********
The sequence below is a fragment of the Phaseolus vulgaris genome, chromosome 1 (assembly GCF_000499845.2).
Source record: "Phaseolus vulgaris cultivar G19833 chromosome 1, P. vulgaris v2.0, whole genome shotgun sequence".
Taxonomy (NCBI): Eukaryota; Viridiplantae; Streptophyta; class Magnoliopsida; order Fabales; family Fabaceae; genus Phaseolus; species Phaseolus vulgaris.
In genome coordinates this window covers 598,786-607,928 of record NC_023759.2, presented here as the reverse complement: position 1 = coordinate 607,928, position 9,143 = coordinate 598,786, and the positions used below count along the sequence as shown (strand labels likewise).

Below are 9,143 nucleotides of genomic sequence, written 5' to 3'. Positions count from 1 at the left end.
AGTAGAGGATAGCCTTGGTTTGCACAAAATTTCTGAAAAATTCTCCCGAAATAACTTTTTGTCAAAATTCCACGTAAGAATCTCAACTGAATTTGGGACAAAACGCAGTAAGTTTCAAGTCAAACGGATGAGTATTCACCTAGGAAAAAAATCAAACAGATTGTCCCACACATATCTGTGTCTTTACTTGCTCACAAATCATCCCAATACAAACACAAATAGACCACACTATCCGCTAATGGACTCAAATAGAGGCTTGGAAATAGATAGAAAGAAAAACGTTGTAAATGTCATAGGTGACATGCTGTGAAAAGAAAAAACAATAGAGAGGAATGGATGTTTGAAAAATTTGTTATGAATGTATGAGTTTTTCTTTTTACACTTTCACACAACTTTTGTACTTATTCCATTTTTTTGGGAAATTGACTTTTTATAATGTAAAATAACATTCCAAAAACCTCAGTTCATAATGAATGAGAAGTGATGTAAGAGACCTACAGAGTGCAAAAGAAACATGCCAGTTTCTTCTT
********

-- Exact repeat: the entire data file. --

The sequence below is a fragment of the Phaseolus vulgaris genome, chromosome 1 (assembly GCF_000499845.2).
Source record: "Phaseolus vulgaris cultivar G19833 chromosome 1, P. vulgaris v2.0, whole genome shotgun sequence".
Taxonomy (NCBI): Eukaryota; Viridiplantae; Streptophyta; class Magnoliopsida; order Fabales; family Fabaceae; genus Phaseolus; species Phaseolus vulgaris.
In genome coordinates this window covers 598,786-607,928 of record NC_023759.2, presented here as the reverse complement: position 1 = coordinate 607,928, position 9,143 = coordinate 598,786, and the positions used below count along the sequence as shown (strand labels likewise).

Below are 9,143 nucleotides of genomic sequence, written 5' to 3'. Positions count from 1 at the left end.
AGTAGAGGATAGCCTTGGTTTGCACAAAATTTCTGAAAAATTCTCCCGAAATAACTTTTTGTCAAAATTCCACGTAAGAATCTCAACTGAATTTGGGACAAAACGCAGTAAGTTTCAAGTCAAACGGATGAGTATTCACCTAGGAAAAAAATCAAACAGATTGTCCCACACATATCTGTGTCTTTACTTGCTCACAAATCATCCCAATACAAACACAAATAGACCACACTATCCGCTAATGGACTCAAATAGAGGCTTGGAAATAGATAGAAAGAAAAACGTTGTAAATGTCATAGGTGACATGCTGTGAAAAGAAAAAACAATAGAGAGGAATGGATGTTTGAAAAATTTGTTATGAATGTATGAGTTTTTCTTTTTACACTTTCACACAACTTTTGTACTTATTCCATTTTTTTGGGAAATTGACTTTTTATAATGTAAAATAACATTCCAAAAACCTCAGTTCATAATGAATGAGAAGTGATGTAAGAGACCTACAGAGTGCAAAAGAAACATGCCAGTTTCTTCTT